The extract touched on chelation and the death of Tariq Nadama.
This prompted a bilious response this month from Stephen M Edelson in this months Communication. The level of ignorance in his response is astounding. I have attached the whole response as a Word document to save me getting accused of taking things out of context. BUt for here, I’ll quote selected parts.
Fitzpatrick has been a longtime, outspoken critic of chelation. (Chelation involves a medication, such as DMPS or DMSA, which removes neurotoxic heavy metals, such as lead and mercury, from the body; it is given under the supervision of a doctor.) If an individual tests with very high levels of one or more heavy metals, chelation is the treatment of choice throughout the medical profession.
If test results indicate very high levels in someone on the autism spectrum, isn’t this person entitled to the same medical care as someone without autism?
This is far too simplistic. Of _course_ if someone on the spectrum has test results that indicate high levels of metals they should have the standard treatment. That is a strawman.
The _point_ is rather more complex that that as Mike mentions in his book and I have blogged about numerous times.
The labs that Mr Edelson and his DAN! colleagues recommend test for levels of metals in people on the spectrum very, very often give false results. Take this extract of the testimony of Dr Jeffrey Brent, a sub-specialty board certified medical toxicologist and the former President of the American Academy of clinical Toxicology.
…I have seen a number of patients now come to me because of these ‘doctor’s data’ type of laboratories which are based on urines – chelated urines – and they always have high leads in their chelated urines and I tell them ‘well, lets just do the gold standard test, lets get a blood/lead level and so far, *100% of the time they’ve been normal*.
So when ‘these Doctors Data’ type of labs do the tests they indicate the need for chelation. When _experts_ in the field such as Dr Brent do the gold standard tests ’100% of the time they are normal’.
Dr Edelson needs to realise that _that_ is why chelation is an invalid treatment for autism. The fact that when taken to an expert in Chelation and Toxicology, the results usually indicate that chelation is not warranted.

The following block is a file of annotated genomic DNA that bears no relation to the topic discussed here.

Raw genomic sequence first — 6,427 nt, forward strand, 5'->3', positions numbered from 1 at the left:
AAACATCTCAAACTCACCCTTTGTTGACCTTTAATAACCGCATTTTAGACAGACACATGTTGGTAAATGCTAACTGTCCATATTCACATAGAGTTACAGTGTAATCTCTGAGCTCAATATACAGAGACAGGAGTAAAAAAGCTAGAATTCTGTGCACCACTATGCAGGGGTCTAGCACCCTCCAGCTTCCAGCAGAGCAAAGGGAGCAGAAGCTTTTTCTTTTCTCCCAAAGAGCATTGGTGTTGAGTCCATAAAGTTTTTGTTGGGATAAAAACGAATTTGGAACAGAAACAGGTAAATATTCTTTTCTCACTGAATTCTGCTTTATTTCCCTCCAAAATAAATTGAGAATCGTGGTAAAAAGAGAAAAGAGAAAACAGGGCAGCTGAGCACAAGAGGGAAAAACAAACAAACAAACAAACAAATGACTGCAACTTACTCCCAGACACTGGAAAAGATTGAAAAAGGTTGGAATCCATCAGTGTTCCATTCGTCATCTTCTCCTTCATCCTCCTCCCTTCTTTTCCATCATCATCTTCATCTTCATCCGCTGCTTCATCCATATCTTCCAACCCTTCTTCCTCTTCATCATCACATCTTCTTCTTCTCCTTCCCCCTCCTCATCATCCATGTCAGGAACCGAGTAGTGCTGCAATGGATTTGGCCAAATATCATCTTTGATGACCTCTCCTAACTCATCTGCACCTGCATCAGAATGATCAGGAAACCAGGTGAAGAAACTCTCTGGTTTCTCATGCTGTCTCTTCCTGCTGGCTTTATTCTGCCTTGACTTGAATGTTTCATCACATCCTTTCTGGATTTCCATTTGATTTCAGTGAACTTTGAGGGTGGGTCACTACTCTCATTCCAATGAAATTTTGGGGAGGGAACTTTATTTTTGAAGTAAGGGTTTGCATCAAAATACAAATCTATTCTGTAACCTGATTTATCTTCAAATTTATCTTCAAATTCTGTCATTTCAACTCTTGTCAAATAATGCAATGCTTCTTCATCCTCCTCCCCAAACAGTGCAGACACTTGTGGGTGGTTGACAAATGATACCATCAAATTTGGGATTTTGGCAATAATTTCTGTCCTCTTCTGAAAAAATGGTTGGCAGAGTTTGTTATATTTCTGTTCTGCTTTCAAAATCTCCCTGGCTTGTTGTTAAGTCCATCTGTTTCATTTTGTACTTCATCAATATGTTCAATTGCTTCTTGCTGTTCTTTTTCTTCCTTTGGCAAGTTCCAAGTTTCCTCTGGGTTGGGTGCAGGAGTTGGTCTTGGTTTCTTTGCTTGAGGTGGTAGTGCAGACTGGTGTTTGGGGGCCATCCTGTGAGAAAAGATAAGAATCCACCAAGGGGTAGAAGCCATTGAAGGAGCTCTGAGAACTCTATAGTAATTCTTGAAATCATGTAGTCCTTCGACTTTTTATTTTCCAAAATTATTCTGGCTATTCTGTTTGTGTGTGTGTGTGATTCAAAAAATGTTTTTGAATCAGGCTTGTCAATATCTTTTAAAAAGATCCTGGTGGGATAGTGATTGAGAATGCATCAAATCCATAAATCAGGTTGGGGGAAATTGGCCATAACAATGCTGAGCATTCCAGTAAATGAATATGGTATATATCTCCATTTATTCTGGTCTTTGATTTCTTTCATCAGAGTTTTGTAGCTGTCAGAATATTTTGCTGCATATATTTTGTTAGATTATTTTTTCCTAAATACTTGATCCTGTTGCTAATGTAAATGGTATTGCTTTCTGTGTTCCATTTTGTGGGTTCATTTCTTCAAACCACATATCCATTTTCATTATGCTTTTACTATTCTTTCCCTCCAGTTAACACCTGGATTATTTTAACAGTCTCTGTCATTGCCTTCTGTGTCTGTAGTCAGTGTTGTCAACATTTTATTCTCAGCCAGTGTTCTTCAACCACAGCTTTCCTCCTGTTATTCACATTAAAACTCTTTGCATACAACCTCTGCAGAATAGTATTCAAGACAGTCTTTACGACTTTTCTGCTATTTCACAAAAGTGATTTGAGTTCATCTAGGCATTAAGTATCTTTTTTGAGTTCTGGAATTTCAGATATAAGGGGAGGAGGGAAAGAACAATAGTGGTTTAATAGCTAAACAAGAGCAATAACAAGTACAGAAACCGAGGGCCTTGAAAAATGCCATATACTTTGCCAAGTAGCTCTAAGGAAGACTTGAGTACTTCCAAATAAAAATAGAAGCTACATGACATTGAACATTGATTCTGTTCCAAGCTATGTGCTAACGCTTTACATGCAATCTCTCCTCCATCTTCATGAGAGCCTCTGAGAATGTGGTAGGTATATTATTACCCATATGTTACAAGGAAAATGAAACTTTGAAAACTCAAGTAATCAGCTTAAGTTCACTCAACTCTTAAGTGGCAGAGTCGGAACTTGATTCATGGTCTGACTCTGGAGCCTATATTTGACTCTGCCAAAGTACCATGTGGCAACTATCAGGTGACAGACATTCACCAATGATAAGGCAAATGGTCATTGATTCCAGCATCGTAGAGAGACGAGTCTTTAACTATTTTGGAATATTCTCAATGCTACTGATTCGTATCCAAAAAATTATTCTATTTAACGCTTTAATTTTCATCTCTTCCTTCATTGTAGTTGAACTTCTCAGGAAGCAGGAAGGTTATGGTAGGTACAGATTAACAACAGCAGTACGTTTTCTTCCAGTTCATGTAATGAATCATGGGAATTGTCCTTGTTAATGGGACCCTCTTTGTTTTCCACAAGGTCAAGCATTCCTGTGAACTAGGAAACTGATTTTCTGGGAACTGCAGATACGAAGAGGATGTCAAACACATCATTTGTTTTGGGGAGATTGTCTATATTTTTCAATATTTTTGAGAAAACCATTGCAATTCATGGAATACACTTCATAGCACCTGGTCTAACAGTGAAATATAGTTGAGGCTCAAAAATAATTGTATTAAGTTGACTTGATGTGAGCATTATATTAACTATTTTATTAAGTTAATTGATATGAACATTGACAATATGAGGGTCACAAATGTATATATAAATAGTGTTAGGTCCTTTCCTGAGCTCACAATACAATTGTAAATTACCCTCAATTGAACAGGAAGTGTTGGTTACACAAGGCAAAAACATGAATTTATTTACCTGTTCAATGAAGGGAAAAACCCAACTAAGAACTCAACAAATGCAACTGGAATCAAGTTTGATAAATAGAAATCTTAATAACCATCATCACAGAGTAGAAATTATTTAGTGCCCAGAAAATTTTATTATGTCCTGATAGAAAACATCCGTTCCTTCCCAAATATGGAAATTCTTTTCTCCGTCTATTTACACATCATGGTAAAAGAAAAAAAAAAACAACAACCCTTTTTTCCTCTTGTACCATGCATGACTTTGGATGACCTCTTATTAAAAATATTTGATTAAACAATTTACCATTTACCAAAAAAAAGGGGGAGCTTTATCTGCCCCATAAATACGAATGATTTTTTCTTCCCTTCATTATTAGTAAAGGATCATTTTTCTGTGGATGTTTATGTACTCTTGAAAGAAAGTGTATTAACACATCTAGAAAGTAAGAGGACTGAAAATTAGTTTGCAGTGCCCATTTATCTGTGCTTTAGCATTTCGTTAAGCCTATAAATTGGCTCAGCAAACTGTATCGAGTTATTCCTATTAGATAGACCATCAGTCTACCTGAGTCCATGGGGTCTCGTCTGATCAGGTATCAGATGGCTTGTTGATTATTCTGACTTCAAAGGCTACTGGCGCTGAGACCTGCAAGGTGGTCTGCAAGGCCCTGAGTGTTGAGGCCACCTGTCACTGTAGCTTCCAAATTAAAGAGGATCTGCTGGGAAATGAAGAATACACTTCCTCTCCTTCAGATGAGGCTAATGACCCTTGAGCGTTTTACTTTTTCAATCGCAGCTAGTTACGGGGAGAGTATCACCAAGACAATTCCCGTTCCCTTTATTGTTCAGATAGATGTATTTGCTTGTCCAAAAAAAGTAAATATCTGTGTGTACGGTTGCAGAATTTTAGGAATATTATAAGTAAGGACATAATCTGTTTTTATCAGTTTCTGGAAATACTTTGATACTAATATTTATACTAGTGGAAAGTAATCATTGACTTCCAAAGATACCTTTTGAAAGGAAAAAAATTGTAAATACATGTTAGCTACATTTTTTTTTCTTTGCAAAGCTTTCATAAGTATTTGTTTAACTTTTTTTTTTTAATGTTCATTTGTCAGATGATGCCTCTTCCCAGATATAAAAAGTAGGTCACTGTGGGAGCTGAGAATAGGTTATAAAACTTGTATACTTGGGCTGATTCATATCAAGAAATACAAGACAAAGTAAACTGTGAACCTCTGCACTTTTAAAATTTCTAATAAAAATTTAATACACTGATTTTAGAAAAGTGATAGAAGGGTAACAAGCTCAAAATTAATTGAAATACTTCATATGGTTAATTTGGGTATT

In his article, Fitzpatrick brings up the accidental death of Tariq Nadama after chelation treatment. What he does not tell the reader is that Tariq was given the entirely wrong drug, one with a similar name and label that was nearby on the office shelf. Regrettably, these drug errors do
happen in hospitals and doctors’ offices and Fitzpatrick has exploited this unfortunate incident several
times in the past without explaining the complete story. (I have already corrected Fitzpatrick in a previous issue of Communication, and I am disappointed that the editor knowingly allowed such half-truths to be disseminated to NAS’ membership once more.)
Once more, Mr Edelson is quite wrong. Tariq Nadama was not given a drug by mistake ‘with a similar label that was nearby on the office shelf’.
When Dr Roy Kerry (who joined Mr Edelsons loose affiliation of practitioners after the death of Tariq Nadama) was prosecuted for the death of Tariq, the following was admitted by him:
70. Respondent admitted that EDTA is very rare to use on children.
71. Respondent admitted to using Disodium EDTA to chelate Tariq.
72. Respondent stated to Investigator Reiser that Disodium EDTA is the only formula of EDTA he stocks in his office.
73. Respondent admitted that CaNa2EDTA is available but that he has never used this agent.
I would recommend that Mr Edelson reads the entire complaint against Dr Kerry.
Edelson continues again:
Over the past 20 years, scientists have clearly documented immune system dysfunction and gastrointestinal problems associated with autism. Many of these problems can be treated successfully using established medical treatments.
Of course, this is twaddle. I challenge Mr Edelson to provide peer reviewed journal published science to back up these statements. As recently documented by Professor Stephen Bustin, the gastrointestnal ‘link’ to autism is not valid and never was.
I wonder why these treatments that so successfully treat autistic peoples autism have never had one single (that I can find) case study published?
Update 28 Nov 2008
An update from Mike who read some of this thread:
It is true that a number of environmental factors have been identified as causing autism in a small number of cases – these include viral infections (rubella, CMV) and drugs (thalidomide, sodium valproate). What is striking is that ‘over the past decade not a single new environmental factor has been identified as playing a significant role in the causation of autism’ (Defeating Autism: A Damaging Delusion, p 81). Indeed, it would be more accurate to say ‘over the past two decades’. By contrast, over this period there have been dramatic advances in the genetics of autism. Meanwhile intensive researches into alleged vaccine-autism links have failed to confirm any causative relationship.
‘The conviction of the biomedical activists that there must be some environmental explanation for the rising prevalence of autism has grown in intensity in inverse proportion to the emergence of scientific evidence in favour of any particular environmental cause.’